London, one of the world’s most important art cities comes alive for Frieze, one of the world’s most important art fairs. Frieze director, Victoria Siddall, optimistically noted that pre-post-Brexit the exchange rate will now make it cheaper for overseas buyers. In the end, the fair is about frenzied buying, except Londoners have a unique kind of refined connoisseurship that is anything but fanatic. Out comes our well-tailored Savile Row suit jacket and jeans and of course high fashion sneakers but never flaunting, mixing modesty with outrageousness.
It is for that reason of absolute fabulousness paired with cultivated sophistication that we are proud to add London to our growing roster of big art-hubs and hot emerging art scenes. Nowhere is the quality of gallery exhibition so high from historical institutions, like the Royal Academy and legendary galleries, like Lisson Gallery to contemporary hot spots, like Arcadia Missa and Project Native Informant. And nowhere is an insider guide to the art scene so needed. We are proud to provide with Exhibitionary our very best expert intelligence. You can download it here. It's free.
During the week Christie’s will present a major auction of “The Collection of Leslie Waddington,” the grande dame of the British art market. It is a landmark moment to say a female artist has a high estimate, the much deserved Agnes Martin, whose 1985 Praise is estimated at £ 2-3 million. The oeuvre of Martin brings forward one important truth for us; her paintings must be seen in person. There is no better way to experience the art of the moment than in the laboratory of space that we call the gallery.
Here are ten exhibitions we won’t miss in London and we hope you won’t miss either.
Jamian Juliano-Villani at Studio Voltaire
Juliano-Villani’s paintings are addictive. She creates complex compositions that are so-called “arranged marriages” with appropriated images, which are then laboriously painted by what she calls “the poor man's photoshop.” The images come from extremely different sources: stock photos, unidentifiable cartoons (Tony the Tiger? Flipper?), personal photographs and love toys, a reversal or direct dialog to the violence and objectification of the female body.
Studio Voltaire, 1A Nelson's Row, South London / Peckham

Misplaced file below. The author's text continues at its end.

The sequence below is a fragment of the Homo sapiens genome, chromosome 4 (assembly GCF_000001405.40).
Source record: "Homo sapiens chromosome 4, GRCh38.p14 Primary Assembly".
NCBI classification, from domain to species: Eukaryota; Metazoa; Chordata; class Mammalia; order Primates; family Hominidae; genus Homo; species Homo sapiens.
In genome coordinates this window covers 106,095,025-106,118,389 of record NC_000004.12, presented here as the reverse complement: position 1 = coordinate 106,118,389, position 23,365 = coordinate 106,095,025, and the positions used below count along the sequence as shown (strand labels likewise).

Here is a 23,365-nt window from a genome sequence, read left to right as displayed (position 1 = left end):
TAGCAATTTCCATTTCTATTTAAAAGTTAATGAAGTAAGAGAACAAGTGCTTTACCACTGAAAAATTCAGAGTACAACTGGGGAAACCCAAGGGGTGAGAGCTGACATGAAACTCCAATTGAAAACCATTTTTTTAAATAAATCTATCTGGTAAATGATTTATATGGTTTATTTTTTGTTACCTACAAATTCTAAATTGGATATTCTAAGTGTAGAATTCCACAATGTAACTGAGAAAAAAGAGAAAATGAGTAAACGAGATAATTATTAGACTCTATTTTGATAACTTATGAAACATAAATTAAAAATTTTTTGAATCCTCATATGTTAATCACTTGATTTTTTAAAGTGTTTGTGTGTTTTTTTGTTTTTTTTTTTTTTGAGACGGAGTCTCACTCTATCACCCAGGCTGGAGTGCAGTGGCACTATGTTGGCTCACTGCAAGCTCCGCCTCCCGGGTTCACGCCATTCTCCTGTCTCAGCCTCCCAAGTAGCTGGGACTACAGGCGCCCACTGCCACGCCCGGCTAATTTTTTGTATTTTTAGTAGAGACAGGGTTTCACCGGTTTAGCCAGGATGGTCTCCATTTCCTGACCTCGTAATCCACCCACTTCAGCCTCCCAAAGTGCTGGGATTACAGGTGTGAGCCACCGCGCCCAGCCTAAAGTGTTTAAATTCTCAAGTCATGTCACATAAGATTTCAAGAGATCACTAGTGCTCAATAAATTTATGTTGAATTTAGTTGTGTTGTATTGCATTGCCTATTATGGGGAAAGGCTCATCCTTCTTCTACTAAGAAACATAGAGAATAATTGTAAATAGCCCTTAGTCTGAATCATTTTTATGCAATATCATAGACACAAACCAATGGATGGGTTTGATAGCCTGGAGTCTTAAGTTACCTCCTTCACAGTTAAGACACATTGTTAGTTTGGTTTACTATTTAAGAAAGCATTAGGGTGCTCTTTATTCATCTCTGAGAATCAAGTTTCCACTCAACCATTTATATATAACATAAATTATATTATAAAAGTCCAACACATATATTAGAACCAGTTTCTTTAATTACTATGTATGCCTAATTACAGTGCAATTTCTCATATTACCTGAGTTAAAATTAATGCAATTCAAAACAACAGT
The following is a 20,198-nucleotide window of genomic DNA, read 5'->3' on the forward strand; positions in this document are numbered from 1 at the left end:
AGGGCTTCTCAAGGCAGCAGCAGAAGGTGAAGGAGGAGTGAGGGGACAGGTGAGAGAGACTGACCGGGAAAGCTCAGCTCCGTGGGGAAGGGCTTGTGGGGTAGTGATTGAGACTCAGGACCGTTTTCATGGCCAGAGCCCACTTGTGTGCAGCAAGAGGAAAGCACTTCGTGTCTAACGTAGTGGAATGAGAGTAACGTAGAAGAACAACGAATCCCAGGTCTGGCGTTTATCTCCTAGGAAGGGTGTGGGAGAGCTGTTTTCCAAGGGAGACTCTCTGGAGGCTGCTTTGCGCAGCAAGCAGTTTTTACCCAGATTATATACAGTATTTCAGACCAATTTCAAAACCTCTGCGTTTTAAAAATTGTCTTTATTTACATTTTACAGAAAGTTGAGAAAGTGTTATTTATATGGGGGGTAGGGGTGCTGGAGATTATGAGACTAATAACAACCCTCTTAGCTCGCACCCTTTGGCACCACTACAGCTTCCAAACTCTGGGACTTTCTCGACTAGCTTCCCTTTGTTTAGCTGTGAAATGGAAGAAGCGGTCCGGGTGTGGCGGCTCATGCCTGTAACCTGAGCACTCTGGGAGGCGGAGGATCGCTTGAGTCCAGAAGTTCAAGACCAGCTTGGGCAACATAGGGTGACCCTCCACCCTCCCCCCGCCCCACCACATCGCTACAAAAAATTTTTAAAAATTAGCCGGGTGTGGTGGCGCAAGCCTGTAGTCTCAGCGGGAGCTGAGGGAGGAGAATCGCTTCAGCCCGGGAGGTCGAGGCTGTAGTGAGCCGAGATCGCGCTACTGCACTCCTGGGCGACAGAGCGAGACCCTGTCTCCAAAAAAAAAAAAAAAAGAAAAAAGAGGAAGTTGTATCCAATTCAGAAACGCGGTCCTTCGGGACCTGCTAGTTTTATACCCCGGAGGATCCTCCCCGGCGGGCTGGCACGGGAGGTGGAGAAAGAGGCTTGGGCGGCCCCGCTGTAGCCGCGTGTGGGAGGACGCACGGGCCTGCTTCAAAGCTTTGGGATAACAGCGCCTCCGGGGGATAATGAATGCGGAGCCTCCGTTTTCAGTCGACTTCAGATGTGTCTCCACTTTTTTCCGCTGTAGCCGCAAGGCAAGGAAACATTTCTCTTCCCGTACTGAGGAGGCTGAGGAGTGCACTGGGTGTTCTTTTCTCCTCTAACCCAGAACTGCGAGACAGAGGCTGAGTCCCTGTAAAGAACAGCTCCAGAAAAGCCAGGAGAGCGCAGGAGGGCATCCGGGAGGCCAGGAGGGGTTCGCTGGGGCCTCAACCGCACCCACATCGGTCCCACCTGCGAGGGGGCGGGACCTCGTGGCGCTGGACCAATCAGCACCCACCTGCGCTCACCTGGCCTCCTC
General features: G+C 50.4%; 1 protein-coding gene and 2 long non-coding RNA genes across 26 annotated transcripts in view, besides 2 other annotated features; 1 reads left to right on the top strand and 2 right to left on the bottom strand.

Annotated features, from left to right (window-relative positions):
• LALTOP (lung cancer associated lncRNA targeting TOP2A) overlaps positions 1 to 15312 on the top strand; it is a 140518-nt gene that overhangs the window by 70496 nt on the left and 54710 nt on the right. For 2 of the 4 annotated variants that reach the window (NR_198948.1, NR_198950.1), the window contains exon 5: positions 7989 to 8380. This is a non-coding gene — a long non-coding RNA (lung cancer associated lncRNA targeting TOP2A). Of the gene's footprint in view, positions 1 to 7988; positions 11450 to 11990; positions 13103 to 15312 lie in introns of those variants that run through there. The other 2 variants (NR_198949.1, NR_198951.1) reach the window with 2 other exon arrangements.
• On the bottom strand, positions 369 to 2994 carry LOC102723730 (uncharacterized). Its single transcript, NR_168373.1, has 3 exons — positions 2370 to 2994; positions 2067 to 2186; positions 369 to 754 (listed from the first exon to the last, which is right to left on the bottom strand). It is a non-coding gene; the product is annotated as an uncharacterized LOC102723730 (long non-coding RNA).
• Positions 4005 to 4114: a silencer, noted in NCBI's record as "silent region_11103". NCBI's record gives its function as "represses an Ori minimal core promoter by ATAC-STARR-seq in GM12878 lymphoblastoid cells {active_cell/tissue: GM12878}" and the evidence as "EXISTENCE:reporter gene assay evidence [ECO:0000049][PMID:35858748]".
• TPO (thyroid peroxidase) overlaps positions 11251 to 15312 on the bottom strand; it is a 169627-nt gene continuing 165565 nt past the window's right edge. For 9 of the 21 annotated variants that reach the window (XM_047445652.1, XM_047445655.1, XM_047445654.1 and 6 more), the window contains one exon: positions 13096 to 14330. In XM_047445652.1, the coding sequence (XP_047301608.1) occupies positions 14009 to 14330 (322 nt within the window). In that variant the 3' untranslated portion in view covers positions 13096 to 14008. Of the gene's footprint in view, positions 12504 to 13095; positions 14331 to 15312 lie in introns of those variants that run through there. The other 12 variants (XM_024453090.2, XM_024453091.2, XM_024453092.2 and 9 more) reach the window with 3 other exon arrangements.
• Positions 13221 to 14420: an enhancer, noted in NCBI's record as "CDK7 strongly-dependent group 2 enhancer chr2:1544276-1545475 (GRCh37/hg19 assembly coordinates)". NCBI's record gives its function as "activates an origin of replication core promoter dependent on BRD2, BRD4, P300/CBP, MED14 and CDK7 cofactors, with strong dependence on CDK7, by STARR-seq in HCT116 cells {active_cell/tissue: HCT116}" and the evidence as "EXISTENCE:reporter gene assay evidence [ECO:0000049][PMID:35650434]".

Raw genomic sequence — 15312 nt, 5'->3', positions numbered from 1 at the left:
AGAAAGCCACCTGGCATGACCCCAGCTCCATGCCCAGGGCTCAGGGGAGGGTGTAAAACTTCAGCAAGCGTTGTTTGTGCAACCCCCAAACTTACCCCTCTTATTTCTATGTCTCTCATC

Roman Ondak at South London Gallery
History is an impossible subject for an artist to tackle, it is precisely because of this that Ondak presents an ever-evolving exhibition in 100 days that metaphorically unfolds 100 years. He takes with him the history of living in the former Czechoslovakia under an oppressive communist regime. Ondak’s work is full of wit, play, chance, and he actively engages ideas of duality such as inclusion or exclusion, presentation, and representation, location, and relocation in ways that heighten our awareness to everyday moments. Each day a segment of oak tree is taken off the top of the stack. Revealing both an inked line of one of the 100 tree rings and a stamp in ink of a key historical event, which occurred in that year. The meaning of the exhibition unfolds through space and time.
South London Gallery, 65-67 Peckham Road, South London
Streams of Warm Impermanence at DRAF David Roberts Art Foundation
DRAF is one of our favorite spaces in London, under the direction of the incomparable editor, writer, public intellectual and chief curator Vincent Honoré. Although the exhibition “Streams of Warm Impermanence” seems now more safe than fresh; it works to reify that many modes of emerging artists who have stood the test of time. The group exhibition explores embodiment of ‘flesh’ in a networked era featuring the wonderful Dora Budor among others. Accompanying the show is the not to be missed Evening of Performances on Thursday, 6 September, 7 PM, part of the now incredibly popular series of the same name. We recommend coming early. With some of our top artists of the moment: Olof Dreijer, Mary Hurrell, Goshka Macuga, Roman Ondak, Amalia Ulman and Mark Wallinger.
David Roberts Art Foundation, Symes Mews, North London
Mike Kelley at Hauser & Wirth
We would travel the earth to see a Mike Kelley exhibition (and we do). No single artist has had such a profound impact on the emerging art movements and the booming LA scene as Kelley. His now legendary work in the 1980’s was pure dark poetry that directly tackled (American) class, pop culture, the broken dream of ‘family values,’ punk music, and (sonic) youth. This exhibition is mostly a single monumental installation from 1999, “Framed and Frame.” It is a sprawling sculpture 'wishing well' that is like an Antoni Gaudí married a sand castle, but built out of concrete and peppered with bright spray painted spots, and stuffed with kitsch religious statuary. As usual, Kelley collides religion and lovemaking so that taking the sculpture from the back there is an entrance leading to a secret crawl space with a mattress, candles, and contraceptives.
Hauser & Wirth, 23 Savile Row, Central London / Mayfair
Marc Camille Chaimowicz at Serpentine Gallery
Marc Camille Chaimowicz is an artist's artist; his shows increase in our personal imagining long after we have seen them. His exhibition at Galerie Neu in Berlin is among the most memorable exhibitions we have ever seen. Chaimowicz explores borders and boundaries of spaces between public and private, art and not-art. He said beautifully “We should resist the tyranny of linear time for one which is much more elusive, labyrinthian, gracious and once understood, perhaps even kindly.” Using everyday materials such as wallpaper, carpets and curtains, pictures, mirrors, flowers and drawing from literature, art history, theater, Chaimowicz was a forerunner of the growingly important medium of mise en scène.